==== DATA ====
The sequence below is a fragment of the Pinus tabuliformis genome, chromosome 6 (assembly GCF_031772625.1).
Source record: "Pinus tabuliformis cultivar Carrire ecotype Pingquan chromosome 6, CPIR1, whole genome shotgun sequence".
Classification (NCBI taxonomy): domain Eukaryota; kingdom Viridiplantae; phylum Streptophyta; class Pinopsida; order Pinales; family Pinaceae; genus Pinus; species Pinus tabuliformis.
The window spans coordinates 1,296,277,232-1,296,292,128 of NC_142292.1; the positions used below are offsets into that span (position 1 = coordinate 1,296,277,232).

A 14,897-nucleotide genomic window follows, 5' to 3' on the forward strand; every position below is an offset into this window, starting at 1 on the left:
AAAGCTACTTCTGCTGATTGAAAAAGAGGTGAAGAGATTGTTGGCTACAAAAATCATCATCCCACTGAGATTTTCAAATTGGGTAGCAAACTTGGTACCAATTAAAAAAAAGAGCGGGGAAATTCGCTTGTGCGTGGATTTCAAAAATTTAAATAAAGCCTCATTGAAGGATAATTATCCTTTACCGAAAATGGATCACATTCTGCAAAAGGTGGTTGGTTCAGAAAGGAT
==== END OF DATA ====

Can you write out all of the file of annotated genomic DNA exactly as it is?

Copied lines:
The sequence below is a fragment of the Pinus tabuliformis genome, chromosome 6 (assembly GCF_031772625.1).
Source record: "Pinus tabuliformis cultivar Carrire ecotype Pingquan chromosome 6, CPIR1, whole genome shotgun sequence".
Classification (NCBI taxonomy): domain Eukaryota; kingdom Viridiplantae; phylum Streptophyta; class Pinopsida; order Pinales; family Pinaceae; genus Pinus; species Pinus tabuliformis.
The window spans coordinates 1,296,277,232-1,296,292,128 of NC_142292.1; the positions used below are offsets into that span (position 1 = coordinate 1,296,277,232).

A 14,897-nucleotide genomic window follows, 5' to 3' on the forward strand; every position below is an offset into this window, starting at 1 on the left:
AAAGCTACTTCTGCTGATTGAAAAAGAGGTGAAGAGATTGTTGGCTACAAAAATCATCATCCCACTGAGATTTTCAAATTGGGTAGCAAACTTGGTACCAATTAAAAAAAAGAGCGGGGAAATTCGCTTGTGCGTGGATTTCAAAAATTTAAATAAAGCCTCATTGAAGGATAATTATCCTTTACCGAAAATGGATCACATTCTGCAAAAGGTGGTTGGTTCAGAAAGGAT